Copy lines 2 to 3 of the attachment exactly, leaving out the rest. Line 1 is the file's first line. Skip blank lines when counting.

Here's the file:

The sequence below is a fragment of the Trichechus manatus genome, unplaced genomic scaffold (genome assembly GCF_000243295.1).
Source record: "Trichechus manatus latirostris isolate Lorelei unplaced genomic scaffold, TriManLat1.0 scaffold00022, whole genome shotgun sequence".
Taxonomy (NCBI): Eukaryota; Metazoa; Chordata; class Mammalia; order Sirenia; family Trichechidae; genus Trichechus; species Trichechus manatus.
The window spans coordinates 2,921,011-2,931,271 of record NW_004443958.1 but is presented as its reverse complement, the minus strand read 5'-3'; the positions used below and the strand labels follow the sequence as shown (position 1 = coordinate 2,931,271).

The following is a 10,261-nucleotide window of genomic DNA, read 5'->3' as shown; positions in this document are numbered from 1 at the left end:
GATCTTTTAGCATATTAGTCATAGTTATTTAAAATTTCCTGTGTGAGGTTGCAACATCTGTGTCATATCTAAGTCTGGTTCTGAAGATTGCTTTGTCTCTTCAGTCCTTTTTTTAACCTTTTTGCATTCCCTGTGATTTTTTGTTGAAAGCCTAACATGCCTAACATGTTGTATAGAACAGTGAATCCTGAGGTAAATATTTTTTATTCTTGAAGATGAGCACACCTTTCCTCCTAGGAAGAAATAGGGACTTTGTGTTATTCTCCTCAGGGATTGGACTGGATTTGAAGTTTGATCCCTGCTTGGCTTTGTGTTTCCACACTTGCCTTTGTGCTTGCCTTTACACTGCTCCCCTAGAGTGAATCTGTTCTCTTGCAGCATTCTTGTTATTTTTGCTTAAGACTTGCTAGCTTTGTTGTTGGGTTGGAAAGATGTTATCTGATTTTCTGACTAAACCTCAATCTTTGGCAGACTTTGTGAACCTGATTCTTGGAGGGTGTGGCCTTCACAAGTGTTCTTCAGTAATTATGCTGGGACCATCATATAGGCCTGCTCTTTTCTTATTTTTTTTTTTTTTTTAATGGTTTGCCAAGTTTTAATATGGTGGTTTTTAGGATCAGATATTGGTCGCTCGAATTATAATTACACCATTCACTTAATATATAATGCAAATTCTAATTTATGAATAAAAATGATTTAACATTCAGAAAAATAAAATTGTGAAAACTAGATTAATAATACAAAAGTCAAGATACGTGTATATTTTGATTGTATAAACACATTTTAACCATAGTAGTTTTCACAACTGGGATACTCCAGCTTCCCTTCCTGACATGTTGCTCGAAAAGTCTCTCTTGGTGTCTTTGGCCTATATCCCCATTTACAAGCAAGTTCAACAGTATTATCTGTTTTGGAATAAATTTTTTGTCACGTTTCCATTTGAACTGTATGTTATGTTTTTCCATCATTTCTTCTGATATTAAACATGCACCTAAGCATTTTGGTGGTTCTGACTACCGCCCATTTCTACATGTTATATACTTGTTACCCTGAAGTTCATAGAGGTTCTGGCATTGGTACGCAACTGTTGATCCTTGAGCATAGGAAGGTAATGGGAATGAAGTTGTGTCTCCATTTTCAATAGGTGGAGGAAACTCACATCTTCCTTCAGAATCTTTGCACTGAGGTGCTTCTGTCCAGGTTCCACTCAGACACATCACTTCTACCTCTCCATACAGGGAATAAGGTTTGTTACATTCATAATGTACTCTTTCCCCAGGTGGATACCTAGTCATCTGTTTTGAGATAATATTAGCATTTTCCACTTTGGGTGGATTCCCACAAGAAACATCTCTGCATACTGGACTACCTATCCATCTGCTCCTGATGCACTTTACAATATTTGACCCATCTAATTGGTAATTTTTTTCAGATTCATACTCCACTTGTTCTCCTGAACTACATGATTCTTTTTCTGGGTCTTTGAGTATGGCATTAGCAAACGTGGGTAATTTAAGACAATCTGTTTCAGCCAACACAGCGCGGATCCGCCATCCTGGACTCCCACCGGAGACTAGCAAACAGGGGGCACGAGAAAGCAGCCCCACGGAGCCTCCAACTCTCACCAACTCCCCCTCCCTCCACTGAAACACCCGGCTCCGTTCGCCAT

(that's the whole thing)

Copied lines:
Source record: "Trichechus manatus latirostris isolate Lorelei unplaced genomic scaffold, TriManLat1.0 scaffold00022, whole genome shotgun sequence".
Taxonomy (NCBI): Eukaryota; Metazoa; Chordata; class Mammalia; order Sirenia; family Trichechidae; genus Trichechus; species Trichechus manatus.